Empowering Relief: More Than ‘Doing The Poor A Favour


“Yes, we need ration for my family today; thank you for your generosity,” said a domestic worker in south Delhi when our relief distribution team reached her basti (colony) last week. Time and again, thousands of domestic workers in Delhi/NCR welcomed bags that contained food grain and essential supplies for a few weeks. The second wave of the virus had left them suddenly unemployed, and totally vulnerable.

The relief efforts being mounted by civil society and citizens’ associations around the country have been essential for the daily survival of thousands of families during the past three months. These organisations have been using social media platforms to share information about relief – both as appeals for donations and as communication of important work done by them.

Urgent, immediate, and reliable non-governmental relief efforts have been supporting the survival of millions of households during the pandemic. Though such relief efforts are temporary, they are immediate, flexible, and responsive. Civil society is able to thus contribute to the survival of such vulnerable households through timely food relief. What is even more heartening is that thousands of youth around the country have come forward to volunteer in identifying households in need, facilitating communications with them, mobilising donations and supporting civil society organisations in distributing relief, and monitoring that recipients are indeed receiving appropriate relief materials, as planned.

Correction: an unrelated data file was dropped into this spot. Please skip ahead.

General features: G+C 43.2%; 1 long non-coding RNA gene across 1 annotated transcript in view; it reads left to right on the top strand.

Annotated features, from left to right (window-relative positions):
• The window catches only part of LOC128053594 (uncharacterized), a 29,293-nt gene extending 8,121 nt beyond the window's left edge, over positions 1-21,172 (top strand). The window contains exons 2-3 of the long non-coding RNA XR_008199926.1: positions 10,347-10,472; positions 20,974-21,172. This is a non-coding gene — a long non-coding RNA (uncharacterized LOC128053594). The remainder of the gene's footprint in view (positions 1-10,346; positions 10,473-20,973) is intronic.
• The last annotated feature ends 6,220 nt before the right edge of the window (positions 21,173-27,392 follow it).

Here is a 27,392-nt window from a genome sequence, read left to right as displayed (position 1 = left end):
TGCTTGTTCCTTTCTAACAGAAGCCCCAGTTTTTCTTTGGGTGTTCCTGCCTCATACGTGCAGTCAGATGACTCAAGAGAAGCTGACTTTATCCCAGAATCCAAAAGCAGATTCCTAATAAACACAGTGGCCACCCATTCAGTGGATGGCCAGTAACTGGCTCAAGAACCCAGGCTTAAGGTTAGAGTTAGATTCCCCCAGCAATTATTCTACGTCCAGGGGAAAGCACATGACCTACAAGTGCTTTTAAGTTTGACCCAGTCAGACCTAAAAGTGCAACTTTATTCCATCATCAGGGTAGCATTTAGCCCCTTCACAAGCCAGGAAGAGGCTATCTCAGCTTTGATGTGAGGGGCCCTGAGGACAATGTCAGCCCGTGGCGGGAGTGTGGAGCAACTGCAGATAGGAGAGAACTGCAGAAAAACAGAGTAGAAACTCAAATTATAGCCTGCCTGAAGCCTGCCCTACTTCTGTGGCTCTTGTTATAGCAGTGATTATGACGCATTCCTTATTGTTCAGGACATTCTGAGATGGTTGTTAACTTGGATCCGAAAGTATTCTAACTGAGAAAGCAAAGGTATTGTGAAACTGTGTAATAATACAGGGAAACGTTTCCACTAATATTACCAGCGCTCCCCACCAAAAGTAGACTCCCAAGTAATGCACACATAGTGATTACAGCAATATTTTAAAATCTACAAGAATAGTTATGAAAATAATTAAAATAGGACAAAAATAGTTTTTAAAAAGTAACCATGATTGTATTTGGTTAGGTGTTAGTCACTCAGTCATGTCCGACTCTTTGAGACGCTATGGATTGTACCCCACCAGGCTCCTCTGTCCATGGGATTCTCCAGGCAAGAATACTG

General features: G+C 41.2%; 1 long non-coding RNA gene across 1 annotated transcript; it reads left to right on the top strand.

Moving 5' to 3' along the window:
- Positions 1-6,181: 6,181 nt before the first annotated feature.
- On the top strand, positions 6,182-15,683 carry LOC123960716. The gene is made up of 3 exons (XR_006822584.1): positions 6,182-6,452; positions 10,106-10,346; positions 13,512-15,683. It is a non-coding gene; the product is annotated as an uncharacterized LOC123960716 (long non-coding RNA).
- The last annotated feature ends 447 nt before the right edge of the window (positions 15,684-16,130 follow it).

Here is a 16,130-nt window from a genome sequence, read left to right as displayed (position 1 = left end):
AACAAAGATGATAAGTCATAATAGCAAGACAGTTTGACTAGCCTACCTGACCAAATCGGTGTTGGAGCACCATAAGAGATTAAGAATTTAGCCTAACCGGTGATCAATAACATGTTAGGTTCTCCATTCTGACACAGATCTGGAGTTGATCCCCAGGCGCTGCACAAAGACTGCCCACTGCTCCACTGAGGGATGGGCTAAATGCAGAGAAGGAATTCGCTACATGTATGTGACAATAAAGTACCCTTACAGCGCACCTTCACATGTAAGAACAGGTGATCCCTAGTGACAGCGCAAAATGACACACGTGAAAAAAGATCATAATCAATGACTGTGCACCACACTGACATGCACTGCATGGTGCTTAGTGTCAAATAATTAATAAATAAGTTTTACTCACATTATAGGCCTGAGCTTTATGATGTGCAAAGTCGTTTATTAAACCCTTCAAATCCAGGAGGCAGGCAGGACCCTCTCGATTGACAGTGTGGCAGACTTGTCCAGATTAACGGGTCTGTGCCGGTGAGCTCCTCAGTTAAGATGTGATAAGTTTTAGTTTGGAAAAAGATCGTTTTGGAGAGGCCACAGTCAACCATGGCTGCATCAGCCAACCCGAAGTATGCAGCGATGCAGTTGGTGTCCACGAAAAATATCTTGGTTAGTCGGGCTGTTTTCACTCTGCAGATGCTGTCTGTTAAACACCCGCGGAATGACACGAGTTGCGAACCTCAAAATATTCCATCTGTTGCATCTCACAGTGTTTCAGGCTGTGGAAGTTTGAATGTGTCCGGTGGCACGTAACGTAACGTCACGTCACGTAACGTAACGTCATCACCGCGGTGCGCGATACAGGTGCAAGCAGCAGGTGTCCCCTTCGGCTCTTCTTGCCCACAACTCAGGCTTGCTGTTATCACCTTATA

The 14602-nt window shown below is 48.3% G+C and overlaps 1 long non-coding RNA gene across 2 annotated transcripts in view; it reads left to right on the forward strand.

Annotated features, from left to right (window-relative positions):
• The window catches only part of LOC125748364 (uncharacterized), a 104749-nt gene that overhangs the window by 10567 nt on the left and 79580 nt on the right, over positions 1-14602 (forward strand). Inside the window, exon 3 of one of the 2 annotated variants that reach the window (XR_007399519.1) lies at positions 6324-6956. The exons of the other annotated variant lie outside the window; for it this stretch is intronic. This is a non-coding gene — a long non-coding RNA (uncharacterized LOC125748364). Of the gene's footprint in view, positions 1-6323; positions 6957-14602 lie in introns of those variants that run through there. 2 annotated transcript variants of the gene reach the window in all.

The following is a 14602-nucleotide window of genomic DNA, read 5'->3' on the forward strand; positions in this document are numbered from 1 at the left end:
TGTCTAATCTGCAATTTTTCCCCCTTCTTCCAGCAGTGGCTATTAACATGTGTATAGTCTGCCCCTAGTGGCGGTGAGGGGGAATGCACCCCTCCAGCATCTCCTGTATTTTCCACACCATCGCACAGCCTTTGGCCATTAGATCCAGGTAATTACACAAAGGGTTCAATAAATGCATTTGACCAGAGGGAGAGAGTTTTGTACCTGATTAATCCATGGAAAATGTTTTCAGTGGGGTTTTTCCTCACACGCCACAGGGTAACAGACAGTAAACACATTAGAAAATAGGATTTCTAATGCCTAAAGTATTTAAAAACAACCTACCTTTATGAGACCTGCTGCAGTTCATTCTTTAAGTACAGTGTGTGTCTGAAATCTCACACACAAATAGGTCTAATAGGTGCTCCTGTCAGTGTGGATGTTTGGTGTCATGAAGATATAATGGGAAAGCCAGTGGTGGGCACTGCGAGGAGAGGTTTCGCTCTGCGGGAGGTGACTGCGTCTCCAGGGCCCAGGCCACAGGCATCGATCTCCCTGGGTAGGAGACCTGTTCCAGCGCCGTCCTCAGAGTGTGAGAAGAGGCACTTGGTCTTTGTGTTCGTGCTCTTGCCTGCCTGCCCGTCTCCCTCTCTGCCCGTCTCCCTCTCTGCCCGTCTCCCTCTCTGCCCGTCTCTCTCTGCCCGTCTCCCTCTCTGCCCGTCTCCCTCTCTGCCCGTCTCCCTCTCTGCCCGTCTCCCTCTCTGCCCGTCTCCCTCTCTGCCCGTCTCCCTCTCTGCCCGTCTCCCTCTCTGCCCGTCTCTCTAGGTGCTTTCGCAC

It is important, therefore, to situate such short-term, immediate food relief actions of civil society in the medium term perspective of empowering households and communities to become self-reliant. “Yes, please do send some dry ration and food for my two young kids, we need them urgently,” answered Kamla (a domestic worker in Gurugram) to a volunteer enquiring over phone about her needs last week. “I will get back to work in 2-3 households or set up a small tea shop, as soon as the lockdown is lifted,” she continued. She was seeking short term support only, not permanent dependence.

When vulnerable, low-income, zero-asset households run out of immediate income, they do need food relief urgently to survive. At that moment, they are critically dependent on relief provided by others to be able to eat. Therefore, they are further vulnerable and powerless vis-à-vis providers of relief. They will do what you ask them to, in order to get relief to feed their children. So, unwittingly, the distribution of relief can become patronising charity, as if the giver of relief is doing these vulnerable households a ‘favour’.